We checked the colonies where we’d found two queens and moved one to a queenless hive: The original hive was left with the new queen and this was doing very well with lots of eggs and brood at all stages. The mother queen (Queen Mother?) had been placed in an introduction cage in a queenless colony. She was now out and walking around quite confidently – BUT no eggs. We were hoping that she might still be laying and might produce enough for her new family to utilise in making queen cells. Sadly it seems she has has stopped laying altogether. We’ll give it another few days and then unite the colony with another…

Sheffield BKA Honey Show at the Sheffield Fayre

We had yet another successful honey show at our Norfolk Park venue over the Bank Holiday weekend 26-27 August. With 116 entries we achieved Blue Ribbon status – which we have managed for the last 4 years or more.

Competition was hot but it could have been fiercer. With only 16 entrants some prizes went to sole entries! All entries are a celebration of beekeeping effort and it contributes enormously to the SBKA community spirit when we have more entrants. You don’t have to wait until you have the faultless entry of course  – see the magnificence of the carrot entry below.

Class Class desciption First Second Third
29 light honey Mrs O Lane Tony Lane Ian Smith
30 medium honey Ian Smith Philip Khorassandjian Cathy Butcher
31 dark honey no entries
32 ling honey Cathy Butcher no award
33 naturally granulated Tony Lane Bronwen White no award
34 creamed honey Tony Lane Bronwen White no award
35 chunk honey Bronwen White Philip Khorassandjian Cathy Butcher
36 3 distinct varieties Tony Lane no entries no entries
37 honey for sale Cathy Butcher Philip Khorassandjian Nicky Campbell
38 cut comb Philip Khorassandjian Bronwen White Cathy Butcher
39 sections no award Tony Lane no entries
40 comb Bronwen White Cathy Butcher John Shaw
41 cake wax Mrs O Lane Bronwen White John Shaw
42 Wax commercial Bronwen White no award John Shaw
43 decorative wax Mrs O Lane Bronwen White John Shaw
44 Candles John Shaw Bronwen White
Philip Khorassandjian
45 photo Philip Khorassandjian Mrs O Lane Cathy Butcher
46 plain cake Sharron Henderson Bronwen White John Shaw
47 fruit cake Sharron Henderson Anne Whitworth Nicky Campbell
48 honey sweets Nicky Campbell no entries no entries
49 honey chocs Mrs O Lane no entries no entries
50 wholemeal cob Philip Khorassandjian Tony Lane Cathy Butcher
51 dry mead Tony Lane Bronwen White Helene Pigott
52 sweet mead Bronwen White Helene Pigott Tony Lane
53 melomel Tony Lane no entries no entries
54 blacked out jar Philip Khorassandjian John Shaw Mrs O Lane
55 two different honey/wax products Mrs O Lane Philip Khorassandjian no entries
56 6 pieces wax Bronwen White Nicky Campbell John Shaw
57 display beekeepng products Mrs O Lane no entries no entries
58 educational /interesting no entries no entries no entries
59 Novice Class no entries no entries no entries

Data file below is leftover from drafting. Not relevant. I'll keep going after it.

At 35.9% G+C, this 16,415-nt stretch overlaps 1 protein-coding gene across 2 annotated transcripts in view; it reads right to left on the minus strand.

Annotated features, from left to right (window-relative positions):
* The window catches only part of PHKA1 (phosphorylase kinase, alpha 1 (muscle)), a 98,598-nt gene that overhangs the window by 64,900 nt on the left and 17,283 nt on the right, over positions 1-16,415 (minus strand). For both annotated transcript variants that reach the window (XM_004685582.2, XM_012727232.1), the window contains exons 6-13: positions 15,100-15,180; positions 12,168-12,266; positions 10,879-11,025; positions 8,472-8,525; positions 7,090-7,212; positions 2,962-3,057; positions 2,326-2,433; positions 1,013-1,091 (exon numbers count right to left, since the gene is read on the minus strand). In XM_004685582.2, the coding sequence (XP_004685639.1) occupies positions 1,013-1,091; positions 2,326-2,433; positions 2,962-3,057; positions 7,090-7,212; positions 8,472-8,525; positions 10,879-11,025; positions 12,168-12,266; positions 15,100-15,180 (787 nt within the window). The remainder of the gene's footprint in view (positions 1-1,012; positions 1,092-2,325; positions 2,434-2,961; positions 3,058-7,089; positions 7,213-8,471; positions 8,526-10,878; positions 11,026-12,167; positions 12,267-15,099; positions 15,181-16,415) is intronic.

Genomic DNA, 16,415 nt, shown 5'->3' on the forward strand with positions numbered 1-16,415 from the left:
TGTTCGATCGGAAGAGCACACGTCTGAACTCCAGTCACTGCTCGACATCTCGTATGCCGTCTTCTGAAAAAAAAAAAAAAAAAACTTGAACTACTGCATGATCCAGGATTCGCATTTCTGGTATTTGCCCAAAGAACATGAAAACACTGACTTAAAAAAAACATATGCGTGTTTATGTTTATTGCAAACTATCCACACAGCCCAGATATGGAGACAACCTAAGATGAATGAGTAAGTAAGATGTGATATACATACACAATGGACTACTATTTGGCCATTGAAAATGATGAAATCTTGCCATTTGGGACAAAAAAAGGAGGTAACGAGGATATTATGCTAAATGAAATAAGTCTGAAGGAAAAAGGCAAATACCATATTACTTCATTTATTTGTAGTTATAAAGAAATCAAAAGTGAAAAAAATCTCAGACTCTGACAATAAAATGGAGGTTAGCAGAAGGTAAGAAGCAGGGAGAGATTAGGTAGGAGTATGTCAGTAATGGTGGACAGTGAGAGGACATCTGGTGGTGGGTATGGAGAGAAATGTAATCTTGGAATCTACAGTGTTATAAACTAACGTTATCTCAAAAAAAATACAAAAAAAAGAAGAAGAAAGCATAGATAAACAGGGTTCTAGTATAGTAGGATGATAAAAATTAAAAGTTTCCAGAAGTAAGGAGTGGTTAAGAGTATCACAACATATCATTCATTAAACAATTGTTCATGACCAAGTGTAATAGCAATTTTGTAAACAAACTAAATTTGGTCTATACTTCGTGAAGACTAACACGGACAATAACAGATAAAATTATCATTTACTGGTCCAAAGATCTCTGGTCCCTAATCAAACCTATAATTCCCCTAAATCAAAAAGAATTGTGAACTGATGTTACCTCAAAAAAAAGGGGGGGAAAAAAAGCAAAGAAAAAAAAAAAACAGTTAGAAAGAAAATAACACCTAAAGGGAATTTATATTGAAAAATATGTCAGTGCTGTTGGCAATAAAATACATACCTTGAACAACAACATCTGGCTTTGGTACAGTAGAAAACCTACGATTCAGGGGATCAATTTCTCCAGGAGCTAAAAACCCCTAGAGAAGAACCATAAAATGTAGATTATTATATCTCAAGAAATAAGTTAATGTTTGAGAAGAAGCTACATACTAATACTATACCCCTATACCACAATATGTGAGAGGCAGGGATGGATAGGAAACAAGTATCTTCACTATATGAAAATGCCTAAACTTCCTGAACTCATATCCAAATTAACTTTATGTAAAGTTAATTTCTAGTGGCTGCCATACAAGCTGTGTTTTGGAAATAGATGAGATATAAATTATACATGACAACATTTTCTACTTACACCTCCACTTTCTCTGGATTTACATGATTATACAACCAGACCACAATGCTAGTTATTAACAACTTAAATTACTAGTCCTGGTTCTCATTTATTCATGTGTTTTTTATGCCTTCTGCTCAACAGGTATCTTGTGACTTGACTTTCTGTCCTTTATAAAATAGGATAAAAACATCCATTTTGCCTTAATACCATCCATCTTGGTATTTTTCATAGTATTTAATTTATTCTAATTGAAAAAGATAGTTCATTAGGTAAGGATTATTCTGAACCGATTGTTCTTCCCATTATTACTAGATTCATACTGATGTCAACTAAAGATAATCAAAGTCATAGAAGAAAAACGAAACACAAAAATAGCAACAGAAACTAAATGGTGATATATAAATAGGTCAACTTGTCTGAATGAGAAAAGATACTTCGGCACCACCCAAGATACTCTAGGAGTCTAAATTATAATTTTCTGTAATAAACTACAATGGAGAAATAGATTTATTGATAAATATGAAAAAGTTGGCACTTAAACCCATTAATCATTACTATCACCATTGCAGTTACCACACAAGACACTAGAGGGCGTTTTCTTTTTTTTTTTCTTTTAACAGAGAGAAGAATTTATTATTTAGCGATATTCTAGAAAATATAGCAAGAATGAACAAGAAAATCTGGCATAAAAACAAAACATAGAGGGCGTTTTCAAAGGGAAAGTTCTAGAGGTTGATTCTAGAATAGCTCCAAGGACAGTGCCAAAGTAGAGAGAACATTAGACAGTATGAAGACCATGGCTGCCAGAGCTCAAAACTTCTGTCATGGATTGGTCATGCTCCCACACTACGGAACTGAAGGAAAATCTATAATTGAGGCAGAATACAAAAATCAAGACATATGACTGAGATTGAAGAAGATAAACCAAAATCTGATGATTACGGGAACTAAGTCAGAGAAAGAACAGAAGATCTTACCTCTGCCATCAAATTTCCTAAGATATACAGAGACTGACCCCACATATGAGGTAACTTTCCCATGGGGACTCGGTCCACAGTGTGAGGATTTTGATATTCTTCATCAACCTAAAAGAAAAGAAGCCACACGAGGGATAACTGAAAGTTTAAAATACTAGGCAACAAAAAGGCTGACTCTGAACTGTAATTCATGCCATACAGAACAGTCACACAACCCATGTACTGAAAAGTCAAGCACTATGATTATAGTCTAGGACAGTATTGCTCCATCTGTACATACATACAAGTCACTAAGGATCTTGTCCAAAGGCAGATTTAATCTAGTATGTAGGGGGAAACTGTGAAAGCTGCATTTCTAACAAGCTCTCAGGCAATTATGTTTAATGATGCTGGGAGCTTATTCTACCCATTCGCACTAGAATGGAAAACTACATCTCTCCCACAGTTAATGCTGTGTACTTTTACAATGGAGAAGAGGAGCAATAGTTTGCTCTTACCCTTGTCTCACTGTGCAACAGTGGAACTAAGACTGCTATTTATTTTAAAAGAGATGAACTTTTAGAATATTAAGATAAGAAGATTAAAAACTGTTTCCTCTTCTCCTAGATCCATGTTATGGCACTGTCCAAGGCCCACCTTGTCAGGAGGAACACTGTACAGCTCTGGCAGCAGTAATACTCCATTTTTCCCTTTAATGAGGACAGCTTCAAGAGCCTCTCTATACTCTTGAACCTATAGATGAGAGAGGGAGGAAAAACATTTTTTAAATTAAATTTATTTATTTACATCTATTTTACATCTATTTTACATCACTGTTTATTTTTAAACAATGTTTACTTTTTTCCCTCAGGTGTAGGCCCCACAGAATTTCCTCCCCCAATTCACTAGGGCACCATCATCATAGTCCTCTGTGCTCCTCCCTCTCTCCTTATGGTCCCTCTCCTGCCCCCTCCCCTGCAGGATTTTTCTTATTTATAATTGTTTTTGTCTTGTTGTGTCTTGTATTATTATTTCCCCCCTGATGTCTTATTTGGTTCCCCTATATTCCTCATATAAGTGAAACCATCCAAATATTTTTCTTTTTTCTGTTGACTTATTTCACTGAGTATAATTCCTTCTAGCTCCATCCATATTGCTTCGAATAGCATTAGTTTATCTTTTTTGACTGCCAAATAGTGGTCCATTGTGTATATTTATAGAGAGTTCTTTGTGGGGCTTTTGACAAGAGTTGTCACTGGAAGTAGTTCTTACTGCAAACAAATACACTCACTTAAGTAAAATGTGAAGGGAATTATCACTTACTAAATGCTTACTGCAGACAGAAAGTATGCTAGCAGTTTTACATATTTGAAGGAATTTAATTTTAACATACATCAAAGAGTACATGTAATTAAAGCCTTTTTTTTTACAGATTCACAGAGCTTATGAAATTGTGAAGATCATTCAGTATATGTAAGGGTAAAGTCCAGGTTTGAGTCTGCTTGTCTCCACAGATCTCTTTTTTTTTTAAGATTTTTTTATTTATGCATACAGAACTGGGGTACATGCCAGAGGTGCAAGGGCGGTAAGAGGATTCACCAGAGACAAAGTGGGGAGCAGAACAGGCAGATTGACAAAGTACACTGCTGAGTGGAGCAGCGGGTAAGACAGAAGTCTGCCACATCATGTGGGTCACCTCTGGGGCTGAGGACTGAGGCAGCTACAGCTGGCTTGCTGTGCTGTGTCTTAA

Trophy winners

best in show Mrs O Lane
best honey Mrs O Lane
Blue Ribbon Mrs O Lane
best cake Class (46 or 47)
Sharron Henderson
wax trophy Mrs O Lane
dry mead Tony Lane
sweet mead Bronwen White
Novice Class no entries

BBKA Exams & Correspondence Courses

Congratulations to all 15 candidates who recently took their Basic Assessment. All were successful receiving either a pass or a credit. I will contact you when certificates and badges are available. The next Basic Assessments will take place in Summer 2019.

The closing date for the next Module Exams is 30th September 2018. Exams will take place on 10th November at a local venue (tbc). If anyone is considering sitting an exam this Autumn please download your application forms here and return to Nicky Hine by the end of this month. I need either your original application or a good quality scan. (FYI 23rd March 2019 is the following exam date).

If you would like further information on the BBKA Modules please go to

BBKA offer correspondence courses which currently cost £60 however SBKA is offering to pay this fee if you form a study group of 4 or more members. Please register your interest by filling in the form on our website. You don’t have to sit the exam to join a study group – you could just take the course out of interest. Our Library compliments these courses and offers appropriate specialist texts.

1 – Honey bee Management
2 – Honey bee Products and Forage
3 – Honey bee Pests, Diseases and Poisoning
5 – Honey bee Biology
6 – Honey bee Behaviour
7 – Selection & Breeding of Honey bees
8 – Honey bee Management, Health and History
Microscopy Theory

Summer Barbecue & Auction

We all enjoyed the association barbecue held 19 August with more than 30 people taking part (and some of them were vegetarians). Many thanks to Peter for organising it so efficiently and making sure we all had plenty to eat. Many thanks to Ron for making sure our sausages weren’t burnt to a cinder and many thanks to all who brought food to share.

The highlight for many was the spectacular auction that took place before the food was dished up. Members were able to purchase outstanding equipment at rock bottom prices – brood boxes for as little as 3 for £5, crown boards for £1, floors for £5. Not only did purchasers get amazing bargains, we helped a member raise over £300 for St Luke’s Hospice and we made space in our lock up whilst raising over £250 to bolster the Association coffers. It looks like we’ll have to make the auction a regular feature of the barbecue.

Preparing a double brood for winter


We currently have double brood boxes below our QE. There are mostly stores and some brood in the top box. There’s mostly brood in the bottom box.

For winter, do we need to rearrange the boxes so the stores are below the brood?

Last winter we had a slightly different setup, so we put the brood box with 100% stores under the brood and it worked really well.

Not sure if it’s worth messing with this year?


Yes, it’s worth messing around to get things right. I’ve consolidated some double BBs down to singles but I’ll wait until next month to put stores below brood nest, when I put on mouseguards.

If you have a question about beekeeping, please email us: